Exploring the world of fiber, one draft at a time

My posting can be as frequent or infrequent as my spinning, so be as patient as that fiber, sitting in my stash.

Tuesday, August 24, 2004

I have a top ten list too

My list is the top ten questions I am asked while doing a demonstration of spinning angora at the fair. Also included are the snide remarks I have often thought of making along with 'The Real Answers'.

1. How many rabbits does it take to make a sweater?

What I'd like to say- none, rabbits do not know how to knit.

The real answer - It depends on many factors. If the yarn is spun very fine and lightweight, you might get one sweater from one rabbits yearly production of fiber (8-12 oz of fiber) Realistically, the way I spin, it would probably take about three rabbits' yearly output for enough yardage for a sweater.

2. If I buy a rabbit will my doberman get along with it?

What I'd like to say - Sure, for about two minutes.

What I usually say - This rabbit is not for sale.

3. How come the rabbit sits there so still for you?

What I'd like to say - Drugs, man, drugs.

The real answer - Angora rabbits are raised being handled from very young. Their frequent grooming sessions has them handles all the time and that constant handling tames the rabbit. Also, breeders select for that quality, so flighty, hard to groom rabbits are culled.

4. Doesn't that hurt the rabbit when you pull out his hair?

What I'd like to say - Yes, but all angoras are masocists and he thanks me for it.

The real answer - Every animal, including humans lose hair at some point. The angoras have been bred over many years to encourage this trait. They go through a releasing molt at least three times a year. This is no different than your cat or dog shedding their fur.

5. What's your rabbit's name?

What I'd like to say: Why name it? It won't come to you when you call it.

The real answer: ForSale. OK sometimes the rabbit really does have a name, or I will make one up right then and there. I haven't any one question why Bob the rabbit is now Sue the rabbit.

6. What is your dog's name?

What I'd like to say: My dog's here?

The real answer: This is an angora rabbit. His name is Sam (see above).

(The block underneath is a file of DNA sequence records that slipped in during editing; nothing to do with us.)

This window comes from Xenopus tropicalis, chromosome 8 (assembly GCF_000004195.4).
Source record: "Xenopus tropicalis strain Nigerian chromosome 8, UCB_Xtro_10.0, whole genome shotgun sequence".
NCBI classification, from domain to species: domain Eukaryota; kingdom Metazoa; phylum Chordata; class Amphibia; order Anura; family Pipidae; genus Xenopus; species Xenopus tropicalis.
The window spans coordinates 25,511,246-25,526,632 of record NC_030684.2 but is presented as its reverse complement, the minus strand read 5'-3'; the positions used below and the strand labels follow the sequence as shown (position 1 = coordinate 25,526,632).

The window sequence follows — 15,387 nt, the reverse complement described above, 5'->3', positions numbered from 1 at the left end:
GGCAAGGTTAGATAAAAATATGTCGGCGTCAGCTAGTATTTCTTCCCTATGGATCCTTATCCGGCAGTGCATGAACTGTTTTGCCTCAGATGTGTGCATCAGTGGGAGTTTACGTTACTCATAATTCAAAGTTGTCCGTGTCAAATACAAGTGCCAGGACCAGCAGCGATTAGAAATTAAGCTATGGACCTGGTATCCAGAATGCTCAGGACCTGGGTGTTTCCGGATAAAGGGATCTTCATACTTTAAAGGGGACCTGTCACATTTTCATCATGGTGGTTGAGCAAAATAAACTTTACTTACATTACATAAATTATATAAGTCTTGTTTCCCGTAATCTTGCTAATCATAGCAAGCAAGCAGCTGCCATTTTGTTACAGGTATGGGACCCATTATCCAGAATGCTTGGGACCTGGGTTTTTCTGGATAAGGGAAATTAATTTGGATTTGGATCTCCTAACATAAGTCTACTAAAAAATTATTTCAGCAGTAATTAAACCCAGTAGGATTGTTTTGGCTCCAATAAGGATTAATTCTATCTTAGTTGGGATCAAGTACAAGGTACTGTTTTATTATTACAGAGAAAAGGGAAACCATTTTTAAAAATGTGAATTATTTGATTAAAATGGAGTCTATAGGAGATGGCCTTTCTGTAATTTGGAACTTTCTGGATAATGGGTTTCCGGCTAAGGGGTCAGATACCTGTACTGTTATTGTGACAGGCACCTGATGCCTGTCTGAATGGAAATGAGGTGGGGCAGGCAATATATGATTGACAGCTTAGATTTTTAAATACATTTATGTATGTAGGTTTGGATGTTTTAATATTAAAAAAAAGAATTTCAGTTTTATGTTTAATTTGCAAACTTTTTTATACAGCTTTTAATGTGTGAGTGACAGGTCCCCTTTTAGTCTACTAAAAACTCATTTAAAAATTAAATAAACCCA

7. Is that hard to do? (asking about spinning).

What I'd like to say: Yes I am a trained professional, do not do this at home.

The real answer: No, all it takes is lots of practice and since I think it is fun, practicing is fun too.

8. Is that from that rabbit? (referring to what I am spinning)

What I'd like to say: Yes.

The real answer: This rabbit is not shedding his fur right now, so I have fur from another rabbit that is. That's why the rabbit on the table is brown and what I am spinning is gray.

9. Will the rabbit bite me?

What I'd like to say: If your fingers look like carrots.

The real answer: Only if you stick your fingers into his mouth. If you pet him gently on the back he will enjoy it as much as you do.

10. How much would it cost to have a sweater made for me?

What I'd like to say: Go get a loan.

The real answer: I do not market angora sweaters, the manufacturing industry has made the cost of angora sweaters reasonable enough, that it is worth your money to go buy one that way. The only thing I could offer would be an original design and then you are buying a work of art, not a sweater.


In spite of hearing the same questions a million times all day, I still love doing this every year at the fair. I got there at 8:30 and stayed until 4:30 at what will probably be the biggest crowd day of the fair this year. Since I only had three rabbits at the fair, I decided to take a 1.5 oz bag of fur that I had collected previously, and four knit items made with angora. When there was not a bunny on the table, I spread out the knit item for people to 'pet' I told them it was like petting the bunny only better, since the knitted hat did not run away. But no bunny even tried to run away that day. When I put a bunny on the table it was an automatic kid magnet, and there would be a dozen kids around the bunny in no time at all. The rabbits very patiently accepted all of the cautious and enthusiastic pats. I saw one bunny yawn, the biggest bunny yawn I have ever seen, I guess this is just much too boring for his lifestyle :)

I found this year I was answering more questions about just how spinning is done. Maybe I felt more confident to give that information, or maybe I just finally worked out a spiel that was understandable in laymen terms. I had many people thank me for explaining, because when they just watch, it does look like magic. Once they understand that the key thing is controlling the fiber and twist, the comprehension is visible on their faces. I liked seeing that.

The rabbits are home now, back in their cages and enjoying a well earned treat and snooze. I will not be taking the rabbits back to the fair, but I think I will try and get a spinning demo set up one time at next year's fair in the textile department. Hopefully, I can get some of the local spinners to join me, I think it would be welcomed by the textile department.

The fair is still going on this week, until Sunday, but I will not be back until Friday. I plan to go and see the sheep then. On Sat I have volunteered to work at the textile departments information booth for four hours, and then will go to listen to some music and relax with a beer. Then finally on Monday it is go and pick up all of my entries, and enjoy the ribbons attached to them.


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